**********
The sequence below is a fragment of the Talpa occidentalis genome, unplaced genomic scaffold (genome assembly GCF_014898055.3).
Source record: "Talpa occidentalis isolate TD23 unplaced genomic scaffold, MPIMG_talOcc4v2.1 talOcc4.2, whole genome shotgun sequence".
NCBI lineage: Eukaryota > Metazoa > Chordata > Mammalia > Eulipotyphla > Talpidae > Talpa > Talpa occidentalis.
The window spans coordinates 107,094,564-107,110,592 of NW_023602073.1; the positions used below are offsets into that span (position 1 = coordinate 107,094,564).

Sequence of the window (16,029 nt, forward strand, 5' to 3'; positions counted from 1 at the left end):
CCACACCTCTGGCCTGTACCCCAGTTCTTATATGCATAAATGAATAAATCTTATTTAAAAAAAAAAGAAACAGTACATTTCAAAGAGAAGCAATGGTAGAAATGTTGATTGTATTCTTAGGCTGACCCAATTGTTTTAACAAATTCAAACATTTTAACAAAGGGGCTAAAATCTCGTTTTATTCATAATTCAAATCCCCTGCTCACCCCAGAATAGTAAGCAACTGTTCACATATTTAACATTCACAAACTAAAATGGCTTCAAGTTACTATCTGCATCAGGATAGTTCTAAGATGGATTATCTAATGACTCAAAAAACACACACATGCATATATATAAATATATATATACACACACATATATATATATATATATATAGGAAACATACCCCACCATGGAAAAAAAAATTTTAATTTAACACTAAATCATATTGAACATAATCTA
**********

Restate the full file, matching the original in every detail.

The sequence below is a fragment of the Talpa occidentalis genome, unplaced genomic scaffold (genome assembly GCF_014898055.3).
Source record: "Talpa occidentalis isolate TD23 unplaced genomic scaffold, MPIMG_talOcc4v2.1 talOcc4.2, whole genome shotgun sequence".
NCBI lineage: Eukaryota > Metazoa > Chordata > Mammalia > Eulipotyphla > Talpidae > Talpa > Talpa occidentalis.
The window spans coordinates 107,094,564-107,110,592 of NW_023602073.1; the positions used below are offsets into that span (position 1 = coordinate 107,094,564).

Sequence of the window (16,029 nt, forward strand, 5' to 3'; positions counted from 1 at the left end):
CCACACCTCTGGCCTGTACCCCAGTTCTTATATGCATAAATGAATAAATCTTATTTAAAAAAAAAAGAAACAGTACATTTCAAAGAGAAGCAATGGTAGAAATGTTGATTGTATTCTTAGGCTGACCCAATTGTTTTAACAAATTCAAACATTTTAACAAAGGGGCTAAAATCTCGTTTTATTCATAATTCAAATCCCCTGCTCACCCCAGAATAGTAAGCAACTGTTCACATATTTAACATTCACAAACTAAAATGGCTTCAAGTTACTATCTGCATCAGGATAGTTCTAAGATGGATTATCTAATGACTCAAAAAACACACACATGCATATATATAAATATATATATACACACACATATATATATATATATATATAGGAAACATACCCCACCATGGAAAAAAAAATTTTAATTTAACACTAAATCATATTGAACATAATCTA